The political landscape has evolved in some ways. Black candidates winning in majority-white cities, states, and districts has become more common in recent years, while white Democrats have moved left on racial issues in ways that may make them more receptive to different styles.
Bowman says he favors the rabble rousing approach over the more conciliatory one favored by Jeffries because it’s sometimes needed to draw attention to issues that lawmakers would prefer to ignore.
“I’m yelling because 9-year olds were slaughtered by assault rifles,” he told Semafor. “Like, that’s why I’m yelling. I’m not yelling just to be loud.”
Bowman entered the education system on the heels of the Columbine High School massacre. And then the mass shooting at Virginia Tech happened several years later, followed by the Sandy Hook Elementary High School shooting. The year before he ran for office, 34 students within the K-12 system in his district died —17 of them by suicide.
“One of the murders happened right up the street at New Rochelle High School from the Bronx and no one was talking about it,” he said. “No elected official, no elected leader was sounding the alarm on children dying. And so that’s why I ran, because I’m like, yo, the children dying are the result of something like housing, foster care system, trauma, addiction, criminal justice, but all that connects to policy and we got policymakers silent. So when I’m yelling, it’s about that.”
The View From Al Sharpton
Al Sharpton, who last year was the subject of a documentary called “Loudmouth,” told Semafor he’s always defended a more confrontational approach as a complement to politicians with a broader base of support.
It was part of a long-running argument he had with the late David Dinkins, who was elected the first Black mayor of New York City in 1989 and served during a period of heightened racial tension.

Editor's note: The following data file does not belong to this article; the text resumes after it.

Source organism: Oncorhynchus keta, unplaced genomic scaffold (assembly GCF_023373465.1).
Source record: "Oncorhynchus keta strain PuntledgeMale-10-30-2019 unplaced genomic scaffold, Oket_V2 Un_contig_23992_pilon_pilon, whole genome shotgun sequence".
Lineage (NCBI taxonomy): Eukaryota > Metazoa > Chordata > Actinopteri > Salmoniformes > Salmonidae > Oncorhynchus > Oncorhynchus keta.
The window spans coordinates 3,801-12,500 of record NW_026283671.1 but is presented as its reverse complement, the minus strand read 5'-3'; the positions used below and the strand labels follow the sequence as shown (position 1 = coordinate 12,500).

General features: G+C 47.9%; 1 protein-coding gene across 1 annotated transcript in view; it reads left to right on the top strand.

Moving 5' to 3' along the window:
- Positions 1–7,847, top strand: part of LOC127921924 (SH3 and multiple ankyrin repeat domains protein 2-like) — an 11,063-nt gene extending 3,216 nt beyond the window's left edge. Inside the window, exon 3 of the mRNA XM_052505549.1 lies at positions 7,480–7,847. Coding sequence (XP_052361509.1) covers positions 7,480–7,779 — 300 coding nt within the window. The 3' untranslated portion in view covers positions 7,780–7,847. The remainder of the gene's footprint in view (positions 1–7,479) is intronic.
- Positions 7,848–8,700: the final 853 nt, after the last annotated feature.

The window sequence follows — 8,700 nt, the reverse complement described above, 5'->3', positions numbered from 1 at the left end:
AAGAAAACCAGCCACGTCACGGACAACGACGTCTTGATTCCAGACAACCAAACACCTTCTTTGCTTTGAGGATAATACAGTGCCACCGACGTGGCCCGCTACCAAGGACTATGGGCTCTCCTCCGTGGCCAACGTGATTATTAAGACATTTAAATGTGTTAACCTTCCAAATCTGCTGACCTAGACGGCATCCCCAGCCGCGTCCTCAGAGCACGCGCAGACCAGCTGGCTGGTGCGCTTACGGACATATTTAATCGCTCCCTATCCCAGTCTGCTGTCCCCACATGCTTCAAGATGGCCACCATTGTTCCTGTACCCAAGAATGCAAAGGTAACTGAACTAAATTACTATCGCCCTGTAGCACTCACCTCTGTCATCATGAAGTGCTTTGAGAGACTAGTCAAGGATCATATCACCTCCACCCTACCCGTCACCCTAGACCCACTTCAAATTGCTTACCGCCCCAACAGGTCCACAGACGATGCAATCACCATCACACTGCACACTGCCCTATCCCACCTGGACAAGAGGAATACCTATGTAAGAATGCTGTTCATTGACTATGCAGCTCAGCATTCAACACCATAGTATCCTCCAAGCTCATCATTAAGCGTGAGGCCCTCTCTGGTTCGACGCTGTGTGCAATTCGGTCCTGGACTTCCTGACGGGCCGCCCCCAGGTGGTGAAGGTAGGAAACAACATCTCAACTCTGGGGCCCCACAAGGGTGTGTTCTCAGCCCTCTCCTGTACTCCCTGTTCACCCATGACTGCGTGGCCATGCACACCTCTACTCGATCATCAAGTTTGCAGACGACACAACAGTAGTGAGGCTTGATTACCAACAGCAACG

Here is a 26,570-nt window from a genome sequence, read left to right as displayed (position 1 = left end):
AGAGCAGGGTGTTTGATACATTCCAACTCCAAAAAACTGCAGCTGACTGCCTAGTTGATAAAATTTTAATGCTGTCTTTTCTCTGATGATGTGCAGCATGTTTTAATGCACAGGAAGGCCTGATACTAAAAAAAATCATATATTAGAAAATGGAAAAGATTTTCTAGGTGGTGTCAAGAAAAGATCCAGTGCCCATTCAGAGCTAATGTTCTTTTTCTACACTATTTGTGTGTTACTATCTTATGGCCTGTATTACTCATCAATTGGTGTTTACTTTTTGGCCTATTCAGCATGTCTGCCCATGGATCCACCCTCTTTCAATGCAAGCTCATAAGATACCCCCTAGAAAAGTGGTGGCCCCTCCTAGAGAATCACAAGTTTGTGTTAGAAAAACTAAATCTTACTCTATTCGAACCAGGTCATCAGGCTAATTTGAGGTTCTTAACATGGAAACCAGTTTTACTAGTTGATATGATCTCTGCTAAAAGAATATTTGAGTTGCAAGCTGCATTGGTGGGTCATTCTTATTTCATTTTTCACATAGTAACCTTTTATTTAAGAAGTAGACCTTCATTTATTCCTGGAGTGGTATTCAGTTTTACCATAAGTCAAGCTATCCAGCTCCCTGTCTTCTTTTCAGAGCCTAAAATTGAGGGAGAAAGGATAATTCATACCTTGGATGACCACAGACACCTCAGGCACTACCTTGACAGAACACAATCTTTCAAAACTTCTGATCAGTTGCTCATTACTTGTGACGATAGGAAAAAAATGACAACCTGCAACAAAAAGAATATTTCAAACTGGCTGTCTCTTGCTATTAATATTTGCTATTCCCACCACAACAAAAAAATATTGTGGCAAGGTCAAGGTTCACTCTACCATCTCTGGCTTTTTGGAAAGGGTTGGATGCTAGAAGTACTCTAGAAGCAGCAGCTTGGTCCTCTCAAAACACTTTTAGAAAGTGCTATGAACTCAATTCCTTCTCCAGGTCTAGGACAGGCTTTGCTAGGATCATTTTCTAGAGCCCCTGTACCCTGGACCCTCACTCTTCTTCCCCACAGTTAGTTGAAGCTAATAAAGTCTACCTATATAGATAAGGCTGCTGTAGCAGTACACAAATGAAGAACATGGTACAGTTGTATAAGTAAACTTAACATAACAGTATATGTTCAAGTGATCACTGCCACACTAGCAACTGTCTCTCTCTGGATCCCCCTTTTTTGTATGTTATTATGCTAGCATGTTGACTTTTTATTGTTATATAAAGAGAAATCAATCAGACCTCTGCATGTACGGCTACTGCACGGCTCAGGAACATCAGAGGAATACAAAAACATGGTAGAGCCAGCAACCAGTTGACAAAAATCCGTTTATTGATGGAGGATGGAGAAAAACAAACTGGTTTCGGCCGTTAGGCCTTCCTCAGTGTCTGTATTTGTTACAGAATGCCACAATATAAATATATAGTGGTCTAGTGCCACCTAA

Sharpton recalled that Dinkins would often say to him, “Al, you don’t have to be that vibrant.”
“I said, ‘Yes, I do. Because you don’t understand: The more I put down heat, the more it drives them to you to make a compromise,’” Sharpton said.
Room for Disagreement
David Axelrod, who helped plan Obama’s political path from Chicago to the White House, honed his craft working to elect Harold Washington, the city’s first Black mayor. He’s known for his work helping minority candidates sell their message to voters who may not be used to seeing nonwhite politicians on the ballot.
“I’ve worked with Black mayors all over the country, I’ve worked with Deval Patrick when he ran for governor of Massachusetts,” Axelrod said. “Obviously, that’s over the span of three decades so things change and evolve.”
Axelrod saw Bowman’s hallway outburst against Massie as an educator “righteously indignant about what was happening to our kids.” But he also warned that approach could diminish the message.
“The sentiment that he was expressing is one that a lot of people share, but does that get lost? Does the form overtake the content?” Axelrod said.
- The writer Ta-Nehisi Coates frequently grappled with Obama’s political persona during his presidency. Describing his appeal in his 2012 essay “Fear of a Black President,” he wrote: “Part of Obama’s genius is a remarkable ability to soothe race consciousness among whites. Any black person who’s worked in the professional world is well acquainted with this trick. But never has it been practiced at such a high level, and never have its limits been so obviously exposed. This need to talk in dulcet tones, to never be angry regardless of the offense, bespeaks a strange and compromised integration indeed, revealing a country so infantile that it can countenance white acceptance of blacks only when they meet an Al Roker standard.”